Those with the money to pay their own bail can return to their lives, families and jobs as they await their day in court. Or they can turn to the for-profit bail bond industry, which will allow them to pay a fraction (no more than 15 percent) of the total bail, which is guaranteed by the bond company. Facing a $1,000 bail, a defendant could go home for no more than $150 to a bail agent.
But many at Wednesday’s meeting said they’ve seen scores of people go to and stay in jail — sometimes for weeks or months — because they cannot afford to pay bail or engage a bail agent. That could cost them jobs, homes or even custody of their children.
Even those who find a way to pay the bond can often end up in a cycle of debt related to its cost that keeps them on the financial margins.
Thomas K. Maher, executive director of the North Carolina Office of Indigent Defense Services, said one solution is to get courts to rely on a statute that already exists, providing for probable cause hearings to establish if someone may flee before trial.
“It’s amazing the number of counties who say, ‘Oh, we don’t do probable cause hearings,’” Maher said. “It seems to me that one option is to say, ‘If you want to hold someone on bond, there needs to be a probable cause hearing.’”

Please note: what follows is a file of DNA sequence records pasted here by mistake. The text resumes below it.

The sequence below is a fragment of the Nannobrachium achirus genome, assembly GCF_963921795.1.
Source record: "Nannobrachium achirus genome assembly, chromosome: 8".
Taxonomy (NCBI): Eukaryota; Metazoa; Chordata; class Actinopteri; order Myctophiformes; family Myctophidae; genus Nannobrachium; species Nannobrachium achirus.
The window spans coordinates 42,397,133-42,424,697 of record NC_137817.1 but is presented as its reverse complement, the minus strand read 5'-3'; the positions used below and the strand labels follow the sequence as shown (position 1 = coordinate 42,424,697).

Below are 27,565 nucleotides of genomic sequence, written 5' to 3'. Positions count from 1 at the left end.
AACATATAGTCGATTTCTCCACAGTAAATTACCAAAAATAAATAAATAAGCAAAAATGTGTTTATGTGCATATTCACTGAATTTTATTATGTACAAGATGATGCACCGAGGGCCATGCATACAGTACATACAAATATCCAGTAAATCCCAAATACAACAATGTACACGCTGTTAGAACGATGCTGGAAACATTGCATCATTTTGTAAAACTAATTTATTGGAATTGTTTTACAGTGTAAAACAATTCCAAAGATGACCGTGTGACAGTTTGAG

The almost wholesale disregard of probable cause hearings is a problem that could at least greatly reduce the problem of mass detention before trial, Maher said. The mechanism exists, he said, but it’s not being used.
From a judge’s perspective, Brooks, added, it may help to loosen up judges’ ability to decide or waive court costs.
Over the last decade, the General Assembly has passed a series of laws tying the hands of the judiciary on those costs.
In 2011, the legislature required just cause for waiving court costs — the same determination courts regularly disregard when jailing the very people paying those costs before their trials.
That was followed by a 2012 requirement that judges file written findings in each case.
In 2014, lawmakers began requiring the tracking of cost waivers by each individual judge, which veteran judges say can make judges reluctant to waive costs, as it may be used against them politically.
Finally, last year, the General Assembly stopped judges from waiving costs altogether unless they provide “written notice and opportunity to be heard by all government entities directly affected.” That could include hundreds of state and local entities. In order to comply, the Administrative Office of the Courts has to send a monthly letter to 615 agencies that includes a link to the court calendar.
A simple way to lessen some of the financial pressure on poor people who come before the courts, according to Brooks?
“The ability of the judicial official, with their education and background, to waive court costs without having to notify God and everybody,” she said Wednesday.
The Pretrial Working Group subcommittee will meet again on Nov. 19, when it will continue to set its agenda going forward, hear from experts on the issue and examine some data related to the issue in the state.
The group will continue its work into 2019 before its recommendations are prepared for the Courts Commission and are made available to legislators. Those attending the first meeting Wednesday called its first wide-ranging discussion a good start.